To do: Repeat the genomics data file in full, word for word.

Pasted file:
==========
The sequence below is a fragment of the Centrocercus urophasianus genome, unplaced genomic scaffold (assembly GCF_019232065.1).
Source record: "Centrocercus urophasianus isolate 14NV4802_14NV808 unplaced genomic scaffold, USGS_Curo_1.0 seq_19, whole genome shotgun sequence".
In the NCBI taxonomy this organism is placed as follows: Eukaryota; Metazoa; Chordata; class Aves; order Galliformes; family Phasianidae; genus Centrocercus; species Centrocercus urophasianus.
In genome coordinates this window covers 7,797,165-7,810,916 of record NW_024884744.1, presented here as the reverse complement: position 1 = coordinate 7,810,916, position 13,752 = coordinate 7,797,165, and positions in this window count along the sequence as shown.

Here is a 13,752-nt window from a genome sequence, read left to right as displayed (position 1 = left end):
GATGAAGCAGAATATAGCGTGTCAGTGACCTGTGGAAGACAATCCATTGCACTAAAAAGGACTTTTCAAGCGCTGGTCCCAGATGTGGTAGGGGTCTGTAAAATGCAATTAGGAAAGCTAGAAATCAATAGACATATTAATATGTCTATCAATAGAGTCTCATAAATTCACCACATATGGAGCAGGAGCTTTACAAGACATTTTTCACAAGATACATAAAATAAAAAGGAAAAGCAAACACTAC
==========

The sequence below is a fragment of the Centrocercus urophasianus genome, unplaced genomic scaffold (assembly GCF_019232065.1).
Source record: "Centrocercus urophasianus isolate 14NV4802_14NV808 unplaced genomic scaffold, USGS_Curo_1.0 seq_19, whole genome shotgun sequence".
In the NCBI taxonomy this organism is placed as follows: Eukaryota; Metazoa; Chordata; class Aves; order Galliformes; family Phasianidae; genus Centrocercus; species Centrocercus urophasianus.
In genome coordinates this window covers 7,797,165-7,810,916 of record NW_024884744.1, presented here as the reverse complement: position 1 = coordinate 7,810,916, position 13,752 = coordinate 7,797,165, and positions in this window count along the sequence as shown.

Here is a 13,752-nt window from a genome sequence, read left to right as displayed (position 1 = left end):
GATGAAGCAGAATATAGCGTGTCAGTGACCTGTGGAAGACAATCCATTGCACTAAAAAGGACTTTTCAAGCGCTGGTCCCAGATGTGGTAGGGGTCTGTAAAATGCAATTAGGAAAGCTAGAAATCAATAGACATATTAATATGTCTATCAATAGAGTCTCATAAATTCACCACATATGGAGCAGGAGCTTTACAAGACATTTTTCACAAGATACATAAAATAAAAAGGAAAAGCAAACACTAC